Gwendolyn Glenn

Gwendolyn Glenn is an award-winning, veteran journalist who has covered hard news, feature and series reports on the local and national levels. Her experience includes producing on-air reports for many years for National Public Radio and she worked full-time as a producer for NPRâ


Common Core: A Work in Progress
1:12 pm
Fri December 19, 2014

Blending The Arts And Common Core

Flamenco dancer Anna Menendez performs for students at Chesapeake High School in Pasadena as part of lessons that combined the Common Core standards for English literature with art forms.

Originally published on Fri December 19, 2014 11:59 am

Earlier this year, 20 Maryland teachers were paired with professional musicians, singers and other artists to develop week-long lessons connecting the arts with the Common Core standards.

The artists went through Common Core training, the teachers learned how to blend the arts into their instruction and the lessons the teams created together went live in some Maryland classrooms this week.

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10:15 am
Mon December 15, 2014

New State Standardized Tests Pose Unique Challenges To New English Speakers

English Language Learners at Bond Mill Elementary in Laurel work on reading assignments in an after-school program that's giving them extra help in reading and skills they will need for the new state assessment exams.

Originally published on Fri December 12, 2014 8:09 am

Students in Maryland and 11 other states and the District of Columbia will start taking new standardized tests in March to assess their progress in math and English Language Arts under the Common Core standards. But some education experts fear that students who are only beginning to learn to speak English will be at a disadvantage when they take the more rigorous, computerized exams.

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Empty Desks
10:21 am
Mon November 17, 2014

One-of-a-Kind Daycare Center In Baltimore Helps Teen Parents

The main room of the daycare center for student parents at the Benjamin Franklin High School can accommodate 24 babies and toddlers.
Gwendolyn Glenn WYPR

Originally published on Mon November 17, 2014 5:29 pm

There are nearly 1,000 babies born to teenagers in Baltimore each year, according to the Kids Count Data Center. And that has led to a lot of students missing more than 20 days of school each year, making them chronically absent.

So officials at Benjamin Franklin High school came up with a way to help teen parents balance school work and child care. They opened the city’s first all-day childcare center within a school.

The center was three years in the making. Principal Chris Battaglia spearheaded a campaign to raise nearly half a million dollars from the city school system, the state department of education, the city health department, the United Way and other donors to renovate unused space in the building. The day care center opened its doors Oct. 30.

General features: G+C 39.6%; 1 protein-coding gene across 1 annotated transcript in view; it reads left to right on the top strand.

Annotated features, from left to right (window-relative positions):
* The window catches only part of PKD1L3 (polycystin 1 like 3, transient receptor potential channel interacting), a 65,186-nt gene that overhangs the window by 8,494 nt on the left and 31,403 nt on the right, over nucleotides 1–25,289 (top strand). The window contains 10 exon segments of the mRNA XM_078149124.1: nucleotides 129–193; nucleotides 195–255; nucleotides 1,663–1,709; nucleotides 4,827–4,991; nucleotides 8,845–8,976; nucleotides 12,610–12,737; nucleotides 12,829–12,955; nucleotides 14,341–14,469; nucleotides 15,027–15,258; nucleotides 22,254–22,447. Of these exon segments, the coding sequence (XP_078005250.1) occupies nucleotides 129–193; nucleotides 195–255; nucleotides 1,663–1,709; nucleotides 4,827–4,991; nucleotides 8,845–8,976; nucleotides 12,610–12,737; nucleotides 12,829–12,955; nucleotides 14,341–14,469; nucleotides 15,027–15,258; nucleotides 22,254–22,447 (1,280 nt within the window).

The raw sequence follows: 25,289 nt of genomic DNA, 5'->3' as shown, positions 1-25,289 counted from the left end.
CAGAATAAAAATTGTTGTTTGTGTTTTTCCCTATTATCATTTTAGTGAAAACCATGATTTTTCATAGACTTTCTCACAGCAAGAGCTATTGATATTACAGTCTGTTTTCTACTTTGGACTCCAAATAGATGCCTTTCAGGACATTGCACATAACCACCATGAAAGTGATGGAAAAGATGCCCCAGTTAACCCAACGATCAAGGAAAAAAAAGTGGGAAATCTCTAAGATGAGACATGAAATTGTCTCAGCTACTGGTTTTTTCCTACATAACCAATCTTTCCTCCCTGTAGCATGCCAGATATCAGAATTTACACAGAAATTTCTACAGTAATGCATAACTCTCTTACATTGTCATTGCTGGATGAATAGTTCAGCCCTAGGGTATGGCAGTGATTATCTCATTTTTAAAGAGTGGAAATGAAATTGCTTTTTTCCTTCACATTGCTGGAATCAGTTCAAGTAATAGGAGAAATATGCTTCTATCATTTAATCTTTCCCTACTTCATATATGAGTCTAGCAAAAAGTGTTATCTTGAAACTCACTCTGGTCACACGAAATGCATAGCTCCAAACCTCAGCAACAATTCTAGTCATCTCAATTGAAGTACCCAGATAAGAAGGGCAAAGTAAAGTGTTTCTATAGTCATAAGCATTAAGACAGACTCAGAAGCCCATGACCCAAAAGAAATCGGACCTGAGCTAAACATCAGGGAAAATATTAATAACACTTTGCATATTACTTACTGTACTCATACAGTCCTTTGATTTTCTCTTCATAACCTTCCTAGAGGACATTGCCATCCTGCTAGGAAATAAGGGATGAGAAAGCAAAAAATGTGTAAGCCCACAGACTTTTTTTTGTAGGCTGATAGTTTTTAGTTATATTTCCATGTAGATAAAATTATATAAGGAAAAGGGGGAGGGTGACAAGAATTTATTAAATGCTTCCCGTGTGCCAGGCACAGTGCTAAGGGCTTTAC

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2:20 pm
Tue November 4, 2014

Aligning Teacher Training With The Common Core

Towson College of Education students Sheldon Fleming (left) and Mike Duklewski say they are finding it easy to connect the Common Core standards to the classroom work. They say the intense focus on the Common Core will make them more marketable when they graduate and are looking for jobs.

Originally published on Tue November 4, 2014 10:41 am

The Common Core standards for math and English Language Arts have led to major changes in how elementary and secondary students are being taught. But some education experts worry that teacher training has not kept up with the changes.

Kate Walsh, President of the National Council on Teacher Quality, an education think tank that focuses on teacher preparation and effectiveness, says college education departments are not in step with the major changes the Common Core requires of teachers. “Higher education is traditionally slow at adopting changes that are happening at the K-12 level,” she said at an Education Writers Association conference in Detroit last month. “We're seeing little evidence of the Common Core being taught on campuses up until a year ago. That may be shifting, but what has happened at the K-12 level often doesn't manifest itself in the teacher training that's going on in those schools.”

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12:59 pm
Thu October 9, 2014

Homework: The Good, The Bad and The Unknown

The first thing Violet Perez-Schere, a fourth grader at Roland Park Elementary/Middle School, does after school is homework. Her mother questions the value of homework for young learners.

Originally published on Wed October 15, 2014 12:06 pm

For more than a hundred years, educators have debated the value of homework and they still do today. This year, a school in Chicago banned homework for kindergarten through second grades, and some local parents think schools here should do the same.

Valarie Perez-Schere, whose younger children go to Roland Park Elementary-Middle School, says the things she’s read about young children and education suggest “that there is little benefit to kids third grade and under doing homework.”

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